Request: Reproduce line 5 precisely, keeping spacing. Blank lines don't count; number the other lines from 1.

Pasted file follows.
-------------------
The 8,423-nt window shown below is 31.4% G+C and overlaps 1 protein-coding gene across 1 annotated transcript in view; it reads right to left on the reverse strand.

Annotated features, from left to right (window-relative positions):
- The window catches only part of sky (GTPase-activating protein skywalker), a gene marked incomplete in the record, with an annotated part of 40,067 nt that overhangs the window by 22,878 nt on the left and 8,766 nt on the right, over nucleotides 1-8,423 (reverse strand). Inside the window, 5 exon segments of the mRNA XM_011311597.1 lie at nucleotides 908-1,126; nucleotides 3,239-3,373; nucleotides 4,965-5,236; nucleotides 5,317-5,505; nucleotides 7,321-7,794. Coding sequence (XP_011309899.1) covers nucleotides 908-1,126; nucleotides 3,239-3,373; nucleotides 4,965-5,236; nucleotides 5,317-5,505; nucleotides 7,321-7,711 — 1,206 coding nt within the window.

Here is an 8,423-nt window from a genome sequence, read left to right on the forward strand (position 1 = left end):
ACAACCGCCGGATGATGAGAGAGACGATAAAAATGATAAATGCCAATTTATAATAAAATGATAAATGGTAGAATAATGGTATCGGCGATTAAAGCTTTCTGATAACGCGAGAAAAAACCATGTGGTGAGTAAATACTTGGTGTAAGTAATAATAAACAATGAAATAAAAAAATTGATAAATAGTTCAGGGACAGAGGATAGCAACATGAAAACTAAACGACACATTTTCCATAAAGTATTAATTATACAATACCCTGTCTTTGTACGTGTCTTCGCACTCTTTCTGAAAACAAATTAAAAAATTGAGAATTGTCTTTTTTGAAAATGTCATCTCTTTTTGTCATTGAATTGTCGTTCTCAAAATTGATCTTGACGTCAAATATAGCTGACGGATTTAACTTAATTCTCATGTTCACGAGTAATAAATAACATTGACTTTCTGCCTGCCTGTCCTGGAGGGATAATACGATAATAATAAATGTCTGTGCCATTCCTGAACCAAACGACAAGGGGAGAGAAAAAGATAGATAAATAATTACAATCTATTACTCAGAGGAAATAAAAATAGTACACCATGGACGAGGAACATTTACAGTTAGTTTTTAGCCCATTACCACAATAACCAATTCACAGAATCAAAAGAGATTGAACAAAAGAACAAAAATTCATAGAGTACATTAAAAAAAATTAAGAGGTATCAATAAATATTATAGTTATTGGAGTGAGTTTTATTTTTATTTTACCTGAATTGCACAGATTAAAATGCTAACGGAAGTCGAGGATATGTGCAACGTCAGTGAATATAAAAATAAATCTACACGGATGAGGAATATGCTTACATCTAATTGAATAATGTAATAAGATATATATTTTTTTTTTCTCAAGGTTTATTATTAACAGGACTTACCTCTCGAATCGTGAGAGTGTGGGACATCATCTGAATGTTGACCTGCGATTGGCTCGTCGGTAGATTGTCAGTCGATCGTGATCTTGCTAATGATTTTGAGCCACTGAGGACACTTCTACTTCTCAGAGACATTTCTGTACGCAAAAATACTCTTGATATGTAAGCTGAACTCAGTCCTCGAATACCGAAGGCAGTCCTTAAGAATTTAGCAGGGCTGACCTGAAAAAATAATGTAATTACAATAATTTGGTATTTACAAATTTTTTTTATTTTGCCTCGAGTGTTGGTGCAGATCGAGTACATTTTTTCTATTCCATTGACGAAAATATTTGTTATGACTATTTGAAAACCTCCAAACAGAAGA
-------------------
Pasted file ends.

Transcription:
ACAACCGCCGGATGATGAGAGAGACGATAAAAATGATAAATGCCAATTTATAATAAAATGATAAATGGTAGAATAATGGTATCGGCGATTAAAGCTTTCTGATAACGCGAGAAAAAACCATGTGGTGAGTAAATACTTGGTGTAAGTAATAATAAACAATGAAATAAAAAAATTGATAAATAGTTCAGGGACAGAGGATAGCAACATGAAAACTAAACGACACATTTTCCATAAAGTATTAATTATACAATACCCTGTCTTTGTACGTGTCTTCGCACTCTTTCTGAAAACAAATTAAAAAATTGAGAATTGTCTTTTTTGAAAATGTCATCTCTTTTTGTCATTGAATTGTCGTTCTCAAAATTGATCTTGACGTCAAATATAGCTGACGGATTTAACTTAATTCTCATGTTCACGAGTAATAAATAACATTGACTTTCTGCCTGCCTGTCCTGGAGGGATAATACGATAATAATAAATGTCTGTGCCATTCCTGAACCAAACGACAAGGGGAGAGAAAAAGATAGATAAATAATTACAATCTATTACTCAGAGGAAATAAAAATAGTACACCATGGACGAGGAACATTTACAGTTAGTTTTTAGCCCATTACCACAATAACCAATTCACAGAATCAAAAGAGATTGAACAAAAGAACAAAAATTCATAGAGTACATTAAAAAAAATTAAGAGGTATCAATAAATATTATAGTTATTGGAGTGAGTTTTATTTTTATTTTACCTGAATTGCACAGATTAAAATGCTAACGGAAGTCGAGGATATGTGCAACGTCAGTGAATATAAAAATAAATCTACACGGATGAGGAATATGCTTACATCTAATTGAATAATGTAATAAGATATATATTTTTTTTTTCTCAAGGTTTATTATTAACAGGACTTACCTCTCGAATCGTGAGAGTGTGGGACATCATCTGAATGTTGACCTGCGATTGGCTCGTCGGTAGATTGTCAGTCGATCGTGATCTTGCTAATGATTTTGAGCCACTGAGGACACTTCTACTTCTCAGAGACATTTCTGTACGCAAAAATACTCTTGATATGTAAGCTGAACTCAGTCCTCGAATACCGAAGGCAGTCCTTAAGAATTTAGCAGGGCTGACCTGAAAAAATAATGTAATTACAATAATTTGGTATTTACAAATTTTTTTTATTTTGCCTCGAGTGTTGGTGCAGATCGAGTACATTTTTTCTATTCCATTGACGAAAATATTTGTTATGACTATTTGAAAACCTCCAAACAGAAGA